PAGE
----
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Think (and Think Some More) Before You Speak

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Notably, there are a few verbal tics that we mistakenly think index insecurity, even though they don’t. These (mostly feminine) quirks—uptalk, vocal fry—are often subtle expressions of power, innovativeness, or upward mobility. In fact, Adam Gopnik recently wrote about how verbal fillers like “um” and “you know” underscore a speaker’s conscientiousness, her sensitivity to the details she must, for reasons of economy, leave unsaid.

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This Week in Short Fiction

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Let’s dedicate this week to the publications, editors, and benevolent marketing gurus who unleashed a whole bunch of quality FREE short fiction to us. Under the shadow of the FCC’s impending decision as to whether or not net neutrality will continue, these all-you-can-read buffets taste even sweeter.

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Ray Rice and Domestic Abuse: A Rumpus Roundup

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In February, Baltimore Ravens running back Ray Rice knocked out his fiancée at Atlantic City’s Revel Casino. He was caught dragging her limp body out of the elevator. They later married.

Domestic violence is so common in the United States—every 9 seconds a woman is assaulted—it rarely makes headlines.

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Ulysses: The Video Game

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The game is currently in the development and crowdfunding stage, but it already looks pretty interesting, even psychedelic. Its title, In Ulysses: Proteus, comes from the chapter of the novel that it tackles. In it, Dedalus wanders across a desolate beach, closes his eyes, and ponders the shifting nature of reality and the disconnect between his inner self and the external world.

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Frankenstein, The Tree with Forty Fruit

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Miraculous, and not a flaming sword near it—Sam Van Aken’s project marries sculpture and agriculture and genetics and a little bit of wonder.

I was able to see the grafting process while growing up on a farm and have always been fascinated by how one living thing cut could be cut inserted into another living thing and continue to grow,” Van Aken explained to HuffPost.

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Third Man’s Language Lessons

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Jack White’s Third Man Records is expanding to include books. August 5th will see the release of Third Man Books‘s first hardcover title, Language Lessons, Volume 1, a 321-page collection of poetry, prose, and art together with 2 vinyl LPs, edited by poet and musician Chet Weise and Third Man’s Ben Swank.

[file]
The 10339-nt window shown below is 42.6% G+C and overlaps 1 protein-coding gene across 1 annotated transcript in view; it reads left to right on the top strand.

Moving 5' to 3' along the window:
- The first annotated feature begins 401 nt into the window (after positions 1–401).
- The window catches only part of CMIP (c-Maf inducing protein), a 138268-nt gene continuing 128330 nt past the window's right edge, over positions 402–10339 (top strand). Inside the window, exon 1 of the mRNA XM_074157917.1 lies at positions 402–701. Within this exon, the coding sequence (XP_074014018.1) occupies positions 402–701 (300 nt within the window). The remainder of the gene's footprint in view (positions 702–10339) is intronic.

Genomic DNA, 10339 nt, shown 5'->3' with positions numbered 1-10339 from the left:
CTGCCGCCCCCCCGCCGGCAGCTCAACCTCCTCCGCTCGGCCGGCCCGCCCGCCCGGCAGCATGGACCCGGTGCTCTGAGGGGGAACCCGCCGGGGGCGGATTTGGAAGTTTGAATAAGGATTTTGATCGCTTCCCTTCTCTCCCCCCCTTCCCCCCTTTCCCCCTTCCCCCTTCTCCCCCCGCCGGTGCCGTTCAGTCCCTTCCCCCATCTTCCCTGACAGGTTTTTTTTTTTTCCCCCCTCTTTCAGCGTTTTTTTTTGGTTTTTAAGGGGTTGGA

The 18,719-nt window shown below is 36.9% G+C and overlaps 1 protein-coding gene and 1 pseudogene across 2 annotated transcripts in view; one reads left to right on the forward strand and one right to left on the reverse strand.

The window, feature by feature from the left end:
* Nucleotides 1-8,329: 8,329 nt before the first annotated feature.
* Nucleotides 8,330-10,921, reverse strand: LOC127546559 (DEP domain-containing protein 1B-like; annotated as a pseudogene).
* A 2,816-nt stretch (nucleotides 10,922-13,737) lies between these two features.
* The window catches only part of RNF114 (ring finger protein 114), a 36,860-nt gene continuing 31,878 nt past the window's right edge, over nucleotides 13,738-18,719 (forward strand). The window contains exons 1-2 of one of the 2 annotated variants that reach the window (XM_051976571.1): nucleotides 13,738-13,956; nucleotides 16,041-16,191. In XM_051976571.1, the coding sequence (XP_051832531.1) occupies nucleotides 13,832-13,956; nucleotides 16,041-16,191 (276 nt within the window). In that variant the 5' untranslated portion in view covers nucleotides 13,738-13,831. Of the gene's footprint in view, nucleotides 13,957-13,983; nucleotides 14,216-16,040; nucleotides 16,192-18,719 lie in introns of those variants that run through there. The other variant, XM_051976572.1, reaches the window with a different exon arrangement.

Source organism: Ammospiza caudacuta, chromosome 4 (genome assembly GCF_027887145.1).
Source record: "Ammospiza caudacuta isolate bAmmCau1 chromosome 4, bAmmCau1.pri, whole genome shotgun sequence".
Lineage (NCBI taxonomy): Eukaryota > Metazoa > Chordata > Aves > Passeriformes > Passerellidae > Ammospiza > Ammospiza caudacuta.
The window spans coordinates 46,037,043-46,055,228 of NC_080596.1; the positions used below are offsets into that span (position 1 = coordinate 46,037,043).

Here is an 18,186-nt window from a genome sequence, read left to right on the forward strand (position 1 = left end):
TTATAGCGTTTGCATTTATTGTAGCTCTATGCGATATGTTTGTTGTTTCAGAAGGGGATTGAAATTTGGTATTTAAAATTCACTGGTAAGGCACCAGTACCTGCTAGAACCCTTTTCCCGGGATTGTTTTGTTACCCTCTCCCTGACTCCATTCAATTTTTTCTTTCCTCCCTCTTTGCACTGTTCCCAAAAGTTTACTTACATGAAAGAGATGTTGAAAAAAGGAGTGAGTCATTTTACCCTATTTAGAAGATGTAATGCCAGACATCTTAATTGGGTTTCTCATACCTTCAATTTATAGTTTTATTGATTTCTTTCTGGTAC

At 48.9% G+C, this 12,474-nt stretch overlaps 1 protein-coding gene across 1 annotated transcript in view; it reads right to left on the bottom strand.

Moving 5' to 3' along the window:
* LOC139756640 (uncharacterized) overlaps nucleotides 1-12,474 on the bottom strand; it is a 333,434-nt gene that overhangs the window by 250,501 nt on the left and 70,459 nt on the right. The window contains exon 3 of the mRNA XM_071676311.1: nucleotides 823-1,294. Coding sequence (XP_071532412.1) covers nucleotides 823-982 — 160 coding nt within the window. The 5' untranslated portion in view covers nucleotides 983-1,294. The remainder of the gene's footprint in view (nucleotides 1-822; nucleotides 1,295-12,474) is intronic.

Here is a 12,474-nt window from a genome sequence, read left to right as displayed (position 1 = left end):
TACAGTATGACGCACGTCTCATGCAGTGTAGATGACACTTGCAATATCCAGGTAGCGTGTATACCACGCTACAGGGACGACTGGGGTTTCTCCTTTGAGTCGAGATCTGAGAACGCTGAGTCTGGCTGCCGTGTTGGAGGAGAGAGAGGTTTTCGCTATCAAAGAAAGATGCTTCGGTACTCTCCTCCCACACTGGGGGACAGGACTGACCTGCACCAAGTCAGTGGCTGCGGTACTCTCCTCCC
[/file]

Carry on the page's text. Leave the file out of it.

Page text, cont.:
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Song of the Day: “Red Eyes”

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The War On Drugs decided to name themselves after a bitter conflict, but their last album, Lost in the Dream, invokes anything but strife. Though the lyrics of “Red Eyes,” the second track off the record, are inscrutable at times—“Come ride away/ It’s easier to stick to the earth / Surrounded by the night / Surrounded by the night”—the jubilant guitar and synth are joined by the driving percussion to create the sensation of a blissful journey.

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Notable Portland: 7/24–7/30

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Thursday 7/24: Independent publishing house Press 53 welcomes three authors to read from their latest works. Liz Prato reads from her forthcoming collection due in May 2015, Wendy Willis reads from Blood Sisters and the Republic (October 2012), and Bonnie ZoBell reads from What Happened Here (May 2014).

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Goodnight Structure, Goodnight Narrative Form

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The classic children’s book Goodnight Moon is a model example of successful narrative structure, argues Aimee Bender in the New York Times. The story follows enough traditional patterns to be satisfying, but also deviates in new and unique ways:

“Goodnight Moon” does two things right away: It sets up a world and then it subverts its own rules even as it follows them.

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I Am Not My Protagonist

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At Buzzfeed Books, novelist Catherine Lacey writes about an interview she had with a reporter who assumed Lacey had based the protagonist of her first novel on herself. To an extent, Lacey finds this frustrating, but then she considers the way all writers are and are not their characters:

What I should tell anyone who might ask again is that no fiction writer can honestly tell you what parts of her characters are mutations or facsimiles or pure inventions of the self.

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